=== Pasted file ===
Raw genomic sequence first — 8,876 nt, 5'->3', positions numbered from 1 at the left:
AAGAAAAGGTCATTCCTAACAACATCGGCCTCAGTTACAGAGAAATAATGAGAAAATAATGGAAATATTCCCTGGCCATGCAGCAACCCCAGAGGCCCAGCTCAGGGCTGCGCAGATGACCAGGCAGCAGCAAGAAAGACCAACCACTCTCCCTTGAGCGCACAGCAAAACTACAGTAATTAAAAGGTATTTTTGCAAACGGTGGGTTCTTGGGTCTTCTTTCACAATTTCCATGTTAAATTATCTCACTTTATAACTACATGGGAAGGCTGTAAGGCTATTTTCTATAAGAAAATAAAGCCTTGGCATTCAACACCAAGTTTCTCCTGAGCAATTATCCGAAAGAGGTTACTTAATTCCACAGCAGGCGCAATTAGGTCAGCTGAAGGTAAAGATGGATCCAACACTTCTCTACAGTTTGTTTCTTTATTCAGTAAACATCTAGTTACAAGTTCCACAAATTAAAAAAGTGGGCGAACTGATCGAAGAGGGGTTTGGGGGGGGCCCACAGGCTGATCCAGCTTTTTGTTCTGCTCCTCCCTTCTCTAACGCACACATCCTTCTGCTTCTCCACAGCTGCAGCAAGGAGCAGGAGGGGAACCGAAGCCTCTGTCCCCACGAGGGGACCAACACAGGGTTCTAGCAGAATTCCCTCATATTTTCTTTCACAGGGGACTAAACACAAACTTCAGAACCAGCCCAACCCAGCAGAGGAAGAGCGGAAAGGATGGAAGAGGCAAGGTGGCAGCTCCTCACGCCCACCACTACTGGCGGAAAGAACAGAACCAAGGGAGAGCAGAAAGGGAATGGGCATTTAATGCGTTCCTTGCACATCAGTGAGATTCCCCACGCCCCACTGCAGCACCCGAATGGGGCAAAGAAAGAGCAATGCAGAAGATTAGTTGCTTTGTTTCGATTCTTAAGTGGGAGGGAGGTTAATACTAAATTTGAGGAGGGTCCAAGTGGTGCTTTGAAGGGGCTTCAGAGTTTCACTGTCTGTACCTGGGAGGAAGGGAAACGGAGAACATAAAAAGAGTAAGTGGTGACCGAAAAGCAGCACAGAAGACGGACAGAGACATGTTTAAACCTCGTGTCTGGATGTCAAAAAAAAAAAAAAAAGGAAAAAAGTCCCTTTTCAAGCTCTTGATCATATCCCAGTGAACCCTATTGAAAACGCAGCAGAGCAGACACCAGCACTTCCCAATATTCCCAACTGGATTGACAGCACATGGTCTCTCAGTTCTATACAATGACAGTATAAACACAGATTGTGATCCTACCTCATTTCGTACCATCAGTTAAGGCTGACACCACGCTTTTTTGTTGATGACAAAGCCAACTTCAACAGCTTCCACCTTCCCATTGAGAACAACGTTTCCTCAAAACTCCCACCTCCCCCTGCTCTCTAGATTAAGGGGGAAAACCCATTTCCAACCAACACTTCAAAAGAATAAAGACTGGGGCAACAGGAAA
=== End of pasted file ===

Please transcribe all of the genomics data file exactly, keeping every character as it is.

Raw genomic sequence first — 8,876 nt, 5'->3', positions numbered from 1 at the left:
AAGAAAAGGTCATTCCTAACAACATCGGCCTCAGTTACAGAGAAATAATGAGAAAATAATGGAAATATTCCCTGGCCATGCAGCAACCCCAGAGGCCCAGCTCAGGGCTGCGCAGATGACCAGGCAGCAGCAAGAAAGACCAACCACTCTCCCTTGAGCGCACAGCAAAACTACAGTAATTAAAAGGTATTTTTGCAAACGGTGGGTTCTTGGGTCTTCTTTCACAATTTCCATGTTAAATTATCTCACTTTATAACTACATGGGAAGGCTGTAAGGCTATTTTCTATAAGAAAATAAAGCCTTGGCATTCAACACCAAGTTTCTCCTGAGCAATTATCCGAAAGAGGTTACTTAATTCCACAGCAGGCGCAATTAGGTCAGCTGAAGGTAAAGATGGATCCAACACTTCTCTACAGTTTGTTTCTTTATTCAGTAAACATCTAGTTACAAGTTCCACAAATTAAAAAAGTGGGCGAACTGATCGAAGAGGGGTTTGGGGGGGGCCCACAGGCTGATCCAGCTTTTTGTTCTGCTCCTCCCTTCTCTAACGCACACATCCTTCTGCTTCTCCACAGCTGCAGCAAGGAGCAGGAGGGGAACCGAAGCCTCTGTCCCCACGAGGGGACCAACACAGGGTTCTAGCAGAATTCCCTCATATTTTCTTTCACAGGGGACTAAACACAAACTTCAGAACCAGCCCAACCCAGCAGAGGAAGAGCGGAAAGGATGGAAGAGGCAAGGTGGCAGCTCCTCACGCCCACCACTACTGGCGGAAAGAACAGAACCAAGGGAGAGCAGAAAGGGAATGGGCATTTAATGCGTTCCTTGCACATCAGTGAGATTCCCCACGCCCCACTGCAGCACCCGAATGGGGCAAAGAAAGAGCAATGCAGAAGATTAGTTGCTTTGTTTCGATTCTTAAGTGGGAGGGAGGTTAATACTAAATTTGAGGAGGGTCCAAGTGGTGCTTTGAAGGGGCTTCAGAGTTTCACTGTCTGTACCTGGGAGGAAGGGAAACGGAGAACATAAAAAGAGTAAGTGGTGACCGAAAAGCAGCACAGAAGACGGACAGAGACATGTTTAAACCTCGTGTCTGGATGTCAAAAAAAAAAAAAAAAGGAAAAAAGTCCCTTTTCAAGCTCTTGATCATATCCCAGTGAACCCTATTGAAAACGCAGCAGAGCAGACACCAGCACTTCCCAATATTCCCAACTGGATTGACAGCACATGGTCTCTCAGTTCTATACAATGACAGTATAAACACAGATTGTGATCCTACCTCATTTCGTACCATCAGTTAAGGCTGACACCACGCTTTTTTGTTGATGACAAAGCCAACTTCAACAGCTTCCACCTTCCCATTGAGAACAACGTTTCCTCAAAACTCCCACCTCCCCCTGCTCTCTAGATTAAGGGGGAAAACCCATTTCCAACCAACACTTCAAAAGAATAAAGACTGGGGCAACAGGAAA